From Socialist Voice, April 2007

American labour organisations contribute to James Connolly film

On Saturday 17 March two American labour groups, the Irish-American Labor Coalition and the International Brotherhood of Teamsters, made an investment of $10,000 each towards the forthcoming film Connolly, to be produced by Rascal Productions.
     At an evening reception Dan Kane Senior, recently elected to the National Executive of the Teamsters, announced that his union was making a donation of $10,000. “We want to do all we can to help bring this film to the screen. For example, the success of The Wind That Shakes the Barley shows that the film-going public is hungry for passionate, truthful films about the Irish struggle.
     “James Connolly belongs to the world labour movement. He organised workers in the US, in Scotland, and in Ireland—among both traditions. In America he organised transport workers. He was a working-class hero, a larger-than-life figure. His life can inspire young people. It’s time the wider world, not just union people and not just Irish people, knew about him.”
     At its yearly St Patrick’s Day breakfast, Joe Jamison, president of the Irish-American Labor Coalition, declared: “This sum is only a drop in the bucket compared with actual funding needs. We are following the lead of Irish trade unions. In Ireland, SIPTU, the CWU and others have already pledged large amounts. We hope our modest gesture can encourage, firstly, more trade union subscriptions, secondly, the support of the Irish Film Board, and thirdly, independent film private investors.”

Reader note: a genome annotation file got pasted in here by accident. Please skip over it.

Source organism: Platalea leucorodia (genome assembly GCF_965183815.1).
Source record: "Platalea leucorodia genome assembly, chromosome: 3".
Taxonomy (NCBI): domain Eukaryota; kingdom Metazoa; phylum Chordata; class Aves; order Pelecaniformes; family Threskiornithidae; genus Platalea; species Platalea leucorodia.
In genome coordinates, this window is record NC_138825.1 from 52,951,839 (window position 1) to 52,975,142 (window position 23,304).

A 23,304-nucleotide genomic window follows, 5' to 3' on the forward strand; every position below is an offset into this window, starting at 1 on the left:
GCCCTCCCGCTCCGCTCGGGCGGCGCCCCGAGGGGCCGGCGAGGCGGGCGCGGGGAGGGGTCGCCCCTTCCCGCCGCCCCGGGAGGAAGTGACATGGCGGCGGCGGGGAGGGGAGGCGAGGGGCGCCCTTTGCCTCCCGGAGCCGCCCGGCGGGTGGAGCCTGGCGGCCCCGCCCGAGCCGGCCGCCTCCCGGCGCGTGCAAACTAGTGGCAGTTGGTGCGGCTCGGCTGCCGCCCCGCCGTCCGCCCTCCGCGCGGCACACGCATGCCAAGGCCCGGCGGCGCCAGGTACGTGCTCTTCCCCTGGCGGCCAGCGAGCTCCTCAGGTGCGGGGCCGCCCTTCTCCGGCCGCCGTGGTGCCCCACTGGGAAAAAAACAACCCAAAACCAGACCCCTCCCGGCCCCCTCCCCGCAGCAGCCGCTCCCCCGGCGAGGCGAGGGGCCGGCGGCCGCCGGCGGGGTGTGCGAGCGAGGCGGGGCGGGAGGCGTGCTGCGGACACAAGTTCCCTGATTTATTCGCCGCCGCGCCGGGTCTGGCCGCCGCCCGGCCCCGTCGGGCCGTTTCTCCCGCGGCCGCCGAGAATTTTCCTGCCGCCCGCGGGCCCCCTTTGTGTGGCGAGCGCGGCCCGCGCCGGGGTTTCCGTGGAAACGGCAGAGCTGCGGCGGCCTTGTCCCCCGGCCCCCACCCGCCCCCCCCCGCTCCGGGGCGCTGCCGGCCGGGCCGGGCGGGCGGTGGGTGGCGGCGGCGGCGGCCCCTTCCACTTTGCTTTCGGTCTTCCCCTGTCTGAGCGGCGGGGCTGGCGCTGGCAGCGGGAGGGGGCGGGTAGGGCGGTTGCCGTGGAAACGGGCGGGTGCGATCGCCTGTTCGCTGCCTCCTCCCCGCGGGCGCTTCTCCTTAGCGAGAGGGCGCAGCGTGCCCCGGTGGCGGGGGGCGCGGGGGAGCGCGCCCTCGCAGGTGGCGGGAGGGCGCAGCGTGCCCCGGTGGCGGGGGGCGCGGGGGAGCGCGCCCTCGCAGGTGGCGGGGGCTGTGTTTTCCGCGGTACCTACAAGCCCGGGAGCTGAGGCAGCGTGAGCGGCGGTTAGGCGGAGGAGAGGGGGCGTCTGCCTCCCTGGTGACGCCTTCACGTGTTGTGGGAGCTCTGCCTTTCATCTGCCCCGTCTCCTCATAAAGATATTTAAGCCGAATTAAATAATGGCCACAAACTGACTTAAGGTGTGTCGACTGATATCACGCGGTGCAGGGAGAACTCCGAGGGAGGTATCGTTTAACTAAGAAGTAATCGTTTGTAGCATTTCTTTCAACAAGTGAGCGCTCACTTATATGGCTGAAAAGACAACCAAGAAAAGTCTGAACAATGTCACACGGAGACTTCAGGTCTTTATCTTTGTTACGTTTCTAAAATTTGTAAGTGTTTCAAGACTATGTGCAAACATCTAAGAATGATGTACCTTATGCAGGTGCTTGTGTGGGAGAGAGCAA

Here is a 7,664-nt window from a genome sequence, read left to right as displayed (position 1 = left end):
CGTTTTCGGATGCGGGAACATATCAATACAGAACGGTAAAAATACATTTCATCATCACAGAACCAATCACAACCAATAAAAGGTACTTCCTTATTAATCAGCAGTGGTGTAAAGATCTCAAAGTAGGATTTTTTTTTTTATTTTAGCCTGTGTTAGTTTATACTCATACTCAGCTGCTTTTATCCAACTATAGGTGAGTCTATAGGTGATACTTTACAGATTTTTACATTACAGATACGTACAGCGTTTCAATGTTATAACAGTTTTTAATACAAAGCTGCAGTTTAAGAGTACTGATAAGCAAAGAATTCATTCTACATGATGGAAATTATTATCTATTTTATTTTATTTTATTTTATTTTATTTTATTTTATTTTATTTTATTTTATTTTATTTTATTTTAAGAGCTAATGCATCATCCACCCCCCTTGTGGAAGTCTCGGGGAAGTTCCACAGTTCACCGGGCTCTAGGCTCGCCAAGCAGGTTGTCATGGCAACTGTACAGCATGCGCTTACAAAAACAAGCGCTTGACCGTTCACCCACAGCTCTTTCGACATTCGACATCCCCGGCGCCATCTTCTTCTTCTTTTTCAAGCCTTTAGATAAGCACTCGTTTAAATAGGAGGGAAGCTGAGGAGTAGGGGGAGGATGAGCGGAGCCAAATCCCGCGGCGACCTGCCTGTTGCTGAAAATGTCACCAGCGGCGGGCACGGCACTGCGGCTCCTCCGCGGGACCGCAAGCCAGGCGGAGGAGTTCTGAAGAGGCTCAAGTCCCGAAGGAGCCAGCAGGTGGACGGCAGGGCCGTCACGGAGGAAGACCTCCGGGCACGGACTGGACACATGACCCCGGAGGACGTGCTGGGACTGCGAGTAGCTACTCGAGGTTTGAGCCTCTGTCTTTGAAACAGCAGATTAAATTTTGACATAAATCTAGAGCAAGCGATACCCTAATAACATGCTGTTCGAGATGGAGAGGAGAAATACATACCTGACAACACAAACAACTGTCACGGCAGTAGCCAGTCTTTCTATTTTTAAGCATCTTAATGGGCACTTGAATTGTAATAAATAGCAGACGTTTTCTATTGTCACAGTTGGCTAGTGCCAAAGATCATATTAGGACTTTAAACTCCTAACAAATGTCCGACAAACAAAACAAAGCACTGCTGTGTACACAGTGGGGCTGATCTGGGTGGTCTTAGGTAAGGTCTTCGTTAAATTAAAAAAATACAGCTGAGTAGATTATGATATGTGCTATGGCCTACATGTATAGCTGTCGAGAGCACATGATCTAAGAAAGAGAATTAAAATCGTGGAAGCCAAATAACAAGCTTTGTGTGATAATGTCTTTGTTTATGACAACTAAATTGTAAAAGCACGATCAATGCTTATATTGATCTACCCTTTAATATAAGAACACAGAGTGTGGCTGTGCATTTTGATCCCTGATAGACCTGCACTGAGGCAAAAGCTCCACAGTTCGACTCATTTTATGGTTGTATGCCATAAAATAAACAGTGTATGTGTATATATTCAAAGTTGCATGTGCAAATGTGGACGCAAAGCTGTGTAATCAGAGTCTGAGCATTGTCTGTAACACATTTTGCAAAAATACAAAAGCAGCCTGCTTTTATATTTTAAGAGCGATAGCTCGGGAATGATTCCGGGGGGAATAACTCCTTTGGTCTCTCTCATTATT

This is only the latest effort by the IALC to promote the legacy of James Connolly among the Irish-American community and the American public. It marches behind the Connolly banner each year in the country’s largest St Patrick’s Day parade. It has organised Connolly commemorations. It has helped to build two monuments to Connolly, one outside Liberty Hall in Dublin and one in Troy, New York, where he lived and worked early in the last century.
     Visiting trade unionists from Ireland and Britain, including such unions as SIPTU, Amicus, Impact, RMT, and Irish teachers’ unions, were present at the two events. They also pledged to redouble efforts to build support for the film.
     The screenplay, the casting and much of the other planning for Connolly have already been completed. Financing is now the last hurdle.
     More information about the film project and how unions can support it can be obtained at www.rascal-films.com.

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